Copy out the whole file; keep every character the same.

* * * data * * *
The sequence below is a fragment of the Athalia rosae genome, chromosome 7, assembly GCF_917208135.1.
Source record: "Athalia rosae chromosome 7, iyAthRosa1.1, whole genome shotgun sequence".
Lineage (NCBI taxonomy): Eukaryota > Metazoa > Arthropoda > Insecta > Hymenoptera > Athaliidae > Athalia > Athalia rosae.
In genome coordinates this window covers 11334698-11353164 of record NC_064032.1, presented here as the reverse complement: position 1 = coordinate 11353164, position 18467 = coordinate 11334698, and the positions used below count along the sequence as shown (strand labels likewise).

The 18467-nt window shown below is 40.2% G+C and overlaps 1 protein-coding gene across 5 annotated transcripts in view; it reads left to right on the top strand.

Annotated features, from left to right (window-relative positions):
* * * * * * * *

The sequence below is a fragment of the Athalia rosae genome, chromosome 7, assembly GCF_917208135.1.
Source record: "Athalia rosae chromosome 7, iyAthRosa1.1, whole genome shotgun sequence".
Lineage (NCBI taxonomy): Eukaryota > Metazoa > Arthropoda > Insecta > Hymenoptera > Athaliidae > Athalia > Athalia rosae.
In genome coordinates this window covers 11334698-11353164 of record NC_064032.1, presented here as the reverse complement: position 1 = coordinate 11353164, position 18467 = coordinate 11334698, and the positions used below count along the sequence as shown (strand labels likewise).

The 18467-nt window shown below is 40.2% G+C and overlaps 1 protein-coding gene across 5 annotated transcripts in view; it reads left to right on the top strand.

Annotated features, from left to right (window-relative positions):